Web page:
Interpreter Success

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This blog was originally posted on January 3, 2012 at Please note, Dr Robson is not accepting donations at this time. However, he would greatly appreciate your comments and suggestions in support of his efforts.

My decision to hire interpreters for this trip to Nicaragua was a good one. I feel more confident that the mothers understand my recommendations.

The interpreter this week is Jessica Southern. Jessica is not only bilingual, but she is an American paediatric nurse. Wow! What a great combination for my work! Jessica works for FIMRC, a US charity, at the Las Salinas community clinic, but the clinic is closed this week, so she kindly agreed to help me. Jessica is terrific.

We saw 9 patients today and we saw them in 5 hours, which is fast compared to past visits. I typed out the basics of the treatment plan and Jessica communicated the recommendations to the mothers. After two days, we are a good team. This was my best clinic day yet!

The sickest child was a boy with a history that suggested urinary retention. He had past history of treatment for urine infection and kidney stone. I hear these diagnoses a lot and the histories do not usually fit with these diagnoses. My sense is that any urine problem in Nicaragua is diagnosed as infection or stone or both. The boy was 12 years old and had pain severe enough to make him cry. During the episodes of pain he felt as if he needed to pee but he could only pass small amounts. His urine today did not show infection or blood, and he had an episode last night, which makes infection and stone unlikely. He had a very narrow pee hole at the end of his penis. Jessica arranged for him to have an ultrasound at the Las Salinas clinic and to see the pediatric surgeon who comes up from Rivas once a week.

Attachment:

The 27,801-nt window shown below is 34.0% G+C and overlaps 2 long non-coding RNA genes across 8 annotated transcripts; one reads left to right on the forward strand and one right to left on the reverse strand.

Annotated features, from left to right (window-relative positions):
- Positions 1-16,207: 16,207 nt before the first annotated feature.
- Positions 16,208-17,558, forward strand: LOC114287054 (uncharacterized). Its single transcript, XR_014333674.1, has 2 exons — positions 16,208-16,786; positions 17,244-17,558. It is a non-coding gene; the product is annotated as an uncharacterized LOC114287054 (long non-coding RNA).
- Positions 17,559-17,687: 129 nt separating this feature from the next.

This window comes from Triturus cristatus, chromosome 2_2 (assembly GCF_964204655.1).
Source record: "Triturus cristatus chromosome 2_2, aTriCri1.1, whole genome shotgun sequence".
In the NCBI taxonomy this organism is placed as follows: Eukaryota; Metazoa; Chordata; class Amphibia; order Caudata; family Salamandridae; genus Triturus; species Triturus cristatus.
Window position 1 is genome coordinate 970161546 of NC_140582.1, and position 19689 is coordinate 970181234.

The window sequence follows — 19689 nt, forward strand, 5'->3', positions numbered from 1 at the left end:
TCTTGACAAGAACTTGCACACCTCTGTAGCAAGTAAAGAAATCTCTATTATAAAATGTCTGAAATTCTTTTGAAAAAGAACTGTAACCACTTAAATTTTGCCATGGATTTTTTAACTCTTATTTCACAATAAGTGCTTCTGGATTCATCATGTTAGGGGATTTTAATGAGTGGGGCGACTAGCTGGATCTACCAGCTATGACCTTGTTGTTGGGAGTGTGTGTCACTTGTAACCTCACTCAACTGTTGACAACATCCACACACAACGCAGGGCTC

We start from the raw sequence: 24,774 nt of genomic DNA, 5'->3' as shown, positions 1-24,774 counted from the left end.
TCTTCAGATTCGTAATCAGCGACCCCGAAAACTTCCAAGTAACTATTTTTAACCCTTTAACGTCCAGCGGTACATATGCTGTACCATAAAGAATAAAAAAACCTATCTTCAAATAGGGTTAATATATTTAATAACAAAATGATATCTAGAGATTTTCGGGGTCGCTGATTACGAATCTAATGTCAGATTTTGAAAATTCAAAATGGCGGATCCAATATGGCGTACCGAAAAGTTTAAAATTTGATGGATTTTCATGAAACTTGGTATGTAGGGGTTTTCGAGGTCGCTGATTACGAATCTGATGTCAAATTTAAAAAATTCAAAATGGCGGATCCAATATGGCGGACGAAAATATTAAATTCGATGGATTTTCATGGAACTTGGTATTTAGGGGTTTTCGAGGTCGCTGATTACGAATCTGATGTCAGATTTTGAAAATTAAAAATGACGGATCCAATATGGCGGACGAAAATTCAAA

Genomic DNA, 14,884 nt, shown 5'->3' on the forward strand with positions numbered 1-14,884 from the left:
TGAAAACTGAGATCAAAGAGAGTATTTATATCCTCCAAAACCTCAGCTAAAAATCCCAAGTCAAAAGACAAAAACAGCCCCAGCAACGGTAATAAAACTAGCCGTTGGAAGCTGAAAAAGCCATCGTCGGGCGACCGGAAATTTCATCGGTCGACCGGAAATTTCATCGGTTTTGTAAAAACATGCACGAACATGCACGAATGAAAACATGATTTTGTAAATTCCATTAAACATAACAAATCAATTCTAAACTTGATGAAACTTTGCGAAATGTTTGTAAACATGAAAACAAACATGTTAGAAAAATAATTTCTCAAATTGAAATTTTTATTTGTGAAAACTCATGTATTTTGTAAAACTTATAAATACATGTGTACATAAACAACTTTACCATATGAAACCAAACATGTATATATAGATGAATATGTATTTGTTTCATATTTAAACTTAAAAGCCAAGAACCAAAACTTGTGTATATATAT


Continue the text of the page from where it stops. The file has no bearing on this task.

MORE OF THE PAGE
A fourteen-month old boy was brought in for recurrent hives, which Mom was convinced was due to beans, beef, and shrimp. From the age of 8 months he has experienced itchy bumps. He had typical papular urticaria, which is usually an allergic or immunological response to insect bites and not usually to food. The clinic pharmacy had an anti-histamine, which I asked Mom to give him at bedtime on the real itchy days.

A 12 year-old boy came in with typical migraine. He told me the headaches were much worse when he was walking on really sunny days. The sunlight in Nicaragua is very bright and I have no doubt this would aggravate the headache in any person with migraine. Poor hydration likely also plays a role in his headaches. I treated him with Naproxen and Jessica reviewed the migraine- teaching handout I prepared with Mom.

The days whiz by in the clinic. This is no different than at home. One child after another until the waiting room is empty.

Most of the children today did not have a chart at the clinic, which means this was their first visit. They came to see the Canadian Doctor.

This immature Tri-colored Heron was fishing in the late afternoon. The sun was very bright and the bird opened up the wings to create a shadow so the fish in the small pools would be easier to see.